Over time, the homilist should cover the entire scope of the Church's rich catechetical teaching, including its stance on critical issues such as the respect for human life, the importance of religious freedom and justice for the poor and migrants.
"Homilies are inspirational when they touch the deepest levels of the human heart and address the real questions of human experience," the bishops said, noting the importance of incorporating both ordinary experiences and the deeper hopes and longings that give meaning to them.
"Our encounter with Jesus inevitably leads to mission," they noted, adding that homilies are incomplete if they do not inspire a sense of mission that translates love of Christ into love for others.
Building on the New Evangelization, the Year of Faith and the call for a renewal of preaching by Pope Benedict XVI at the 2008 Synod on the Word, the bishops explained that preaching is a participation in the apostolic continuation of Jesus' ministry.
They pointed to Mary as an example of hearing and proclaiming the Word of God without hesitation.
In their personal lives, homilists should work towards ongoing spiritual renewal, seeking to lead lives of holiness with a deep love of Scripture and respect for Tradition, they said.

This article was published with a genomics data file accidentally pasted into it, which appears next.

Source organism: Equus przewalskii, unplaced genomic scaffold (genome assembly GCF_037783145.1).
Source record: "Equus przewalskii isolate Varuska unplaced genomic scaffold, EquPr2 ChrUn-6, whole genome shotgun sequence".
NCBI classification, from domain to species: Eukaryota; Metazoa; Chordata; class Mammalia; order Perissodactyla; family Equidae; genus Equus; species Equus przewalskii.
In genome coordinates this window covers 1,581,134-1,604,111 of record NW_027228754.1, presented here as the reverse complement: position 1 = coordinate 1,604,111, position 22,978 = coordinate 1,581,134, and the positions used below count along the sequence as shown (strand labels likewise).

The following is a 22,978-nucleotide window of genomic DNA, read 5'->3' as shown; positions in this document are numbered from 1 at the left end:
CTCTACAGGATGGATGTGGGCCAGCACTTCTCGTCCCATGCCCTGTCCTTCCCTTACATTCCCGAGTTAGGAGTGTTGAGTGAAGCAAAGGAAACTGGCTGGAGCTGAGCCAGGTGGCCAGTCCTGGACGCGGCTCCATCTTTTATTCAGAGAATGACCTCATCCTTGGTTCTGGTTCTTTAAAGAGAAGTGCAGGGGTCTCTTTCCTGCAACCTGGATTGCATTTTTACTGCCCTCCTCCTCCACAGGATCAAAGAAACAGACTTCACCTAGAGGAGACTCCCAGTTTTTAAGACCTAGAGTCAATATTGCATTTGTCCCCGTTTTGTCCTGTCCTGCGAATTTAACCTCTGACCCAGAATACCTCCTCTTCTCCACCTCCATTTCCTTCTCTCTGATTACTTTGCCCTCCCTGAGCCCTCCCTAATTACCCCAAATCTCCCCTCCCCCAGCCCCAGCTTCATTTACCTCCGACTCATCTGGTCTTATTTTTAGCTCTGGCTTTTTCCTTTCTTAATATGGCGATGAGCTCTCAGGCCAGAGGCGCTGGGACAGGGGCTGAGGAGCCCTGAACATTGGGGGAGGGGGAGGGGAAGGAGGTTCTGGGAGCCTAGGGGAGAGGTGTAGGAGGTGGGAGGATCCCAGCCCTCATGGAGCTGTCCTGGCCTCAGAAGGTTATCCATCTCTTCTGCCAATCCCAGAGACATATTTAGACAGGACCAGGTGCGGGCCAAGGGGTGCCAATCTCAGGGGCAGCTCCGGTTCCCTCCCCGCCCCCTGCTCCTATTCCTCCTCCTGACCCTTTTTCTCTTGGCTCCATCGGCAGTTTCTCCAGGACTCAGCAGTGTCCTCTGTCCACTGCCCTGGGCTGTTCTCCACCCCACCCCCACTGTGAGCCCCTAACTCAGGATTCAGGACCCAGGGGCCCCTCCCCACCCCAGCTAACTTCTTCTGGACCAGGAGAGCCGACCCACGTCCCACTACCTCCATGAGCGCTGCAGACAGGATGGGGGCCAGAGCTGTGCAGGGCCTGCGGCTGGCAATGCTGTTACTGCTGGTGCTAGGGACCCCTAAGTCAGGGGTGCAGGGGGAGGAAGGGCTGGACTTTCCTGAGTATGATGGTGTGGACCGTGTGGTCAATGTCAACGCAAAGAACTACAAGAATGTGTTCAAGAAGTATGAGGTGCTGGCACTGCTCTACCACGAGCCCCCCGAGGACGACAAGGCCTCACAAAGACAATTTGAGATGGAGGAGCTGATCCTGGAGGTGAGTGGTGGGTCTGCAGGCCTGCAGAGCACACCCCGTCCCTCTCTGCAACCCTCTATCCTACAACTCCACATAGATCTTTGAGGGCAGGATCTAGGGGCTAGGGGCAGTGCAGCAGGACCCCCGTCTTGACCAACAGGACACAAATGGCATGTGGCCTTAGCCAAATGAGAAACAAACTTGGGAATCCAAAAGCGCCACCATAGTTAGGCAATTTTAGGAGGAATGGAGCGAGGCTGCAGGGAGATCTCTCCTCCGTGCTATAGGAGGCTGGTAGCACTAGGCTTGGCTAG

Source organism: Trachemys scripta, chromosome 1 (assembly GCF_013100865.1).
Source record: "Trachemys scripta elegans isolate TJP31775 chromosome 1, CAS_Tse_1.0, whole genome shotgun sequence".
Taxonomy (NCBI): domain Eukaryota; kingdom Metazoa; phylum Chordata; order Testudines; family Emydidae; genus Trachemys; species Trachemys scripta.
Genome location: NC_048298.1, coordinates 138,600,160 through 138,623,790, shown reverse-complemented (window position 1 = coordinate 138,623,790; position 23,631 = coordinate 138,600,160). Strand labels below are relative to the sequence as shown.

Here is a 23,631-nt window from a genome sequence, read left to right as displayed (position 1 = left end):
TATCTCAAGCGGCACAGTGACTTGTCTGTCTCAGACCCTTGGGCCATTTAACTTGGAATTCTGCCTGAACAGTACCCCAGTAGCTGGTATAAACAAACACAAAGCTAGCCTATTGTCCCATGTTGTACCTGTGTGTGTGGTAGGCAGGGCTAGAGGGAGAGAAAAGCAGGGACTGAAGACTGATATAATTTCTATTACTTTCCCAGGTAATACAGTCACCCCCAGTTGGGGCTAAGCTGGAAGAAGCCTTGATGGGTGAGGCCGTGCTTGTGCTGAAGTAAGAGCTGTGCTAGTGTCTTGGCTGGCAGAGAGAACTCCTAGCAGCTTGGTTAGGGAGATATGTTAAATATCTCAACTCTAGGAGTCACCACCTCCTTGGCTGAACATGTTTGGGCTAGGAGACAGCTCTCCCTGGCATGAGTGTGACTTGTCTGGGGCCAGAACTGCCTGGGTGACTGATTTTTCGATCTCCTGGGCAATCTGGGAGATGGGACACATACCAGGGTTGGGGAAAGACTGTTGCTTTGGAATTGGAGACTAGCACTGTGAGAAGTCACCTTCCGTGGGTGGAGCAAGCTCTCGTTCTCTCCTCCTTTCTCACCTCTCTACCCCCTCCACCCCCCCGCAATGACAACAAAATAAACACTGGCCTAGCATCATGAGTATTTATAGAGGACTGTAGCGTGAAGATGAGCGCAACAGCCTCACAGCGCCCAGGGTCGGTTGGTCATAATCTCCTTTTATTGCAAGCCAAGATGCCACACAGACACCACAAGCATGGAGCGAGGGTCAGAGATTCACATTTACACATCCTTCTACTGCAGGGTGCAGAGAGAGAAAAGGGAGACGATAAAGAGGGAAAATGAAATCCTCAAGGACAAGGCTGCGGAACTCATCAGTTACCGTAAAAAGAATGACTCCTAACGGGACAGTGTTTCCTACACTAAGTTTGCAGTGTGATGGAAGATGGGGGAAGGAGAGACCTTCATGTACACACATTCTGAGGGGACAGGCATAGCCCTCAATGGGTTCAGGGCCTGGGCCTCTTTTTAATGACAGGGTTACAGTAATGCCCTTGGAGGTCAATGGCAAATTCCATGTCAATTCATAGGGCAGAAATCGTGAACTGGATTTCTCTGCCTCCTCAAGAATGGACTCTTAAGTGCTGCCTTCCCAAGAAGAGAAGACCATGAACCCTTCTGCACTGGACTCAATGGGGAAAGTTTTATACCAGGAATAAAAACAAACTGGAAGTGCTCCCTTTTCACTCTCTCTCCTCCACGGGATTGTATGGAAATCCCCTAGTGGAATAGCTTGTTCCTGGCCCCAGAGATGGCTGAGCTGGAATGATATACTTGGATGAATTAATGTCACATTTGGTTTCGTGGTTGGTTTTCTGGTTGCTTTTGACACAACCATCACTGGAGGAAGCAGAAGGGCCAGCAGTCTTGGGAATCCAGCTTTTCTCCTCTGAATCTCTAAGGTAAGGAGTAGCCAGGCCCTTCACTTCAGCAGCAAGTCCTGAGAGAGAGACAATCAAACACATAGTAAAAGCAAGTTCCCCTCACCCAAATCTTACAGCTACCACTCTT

The effectiveness of preaching can also be improved through an understanding of contemporary culture, including the music, movies and websites that are a part of the people's lives.
The bishops offered several factors to consider when preparing homilies, including the growing individualism in modern culture, the need to speak respectfully about other religious traditions and the cultural diversity of Church communities.
"Once he has come to know the customs, mores, practices, history, and religiosity of a people, a homilist can draw on that richness in order to make his presentation of the faith fresh and enlivening," they said.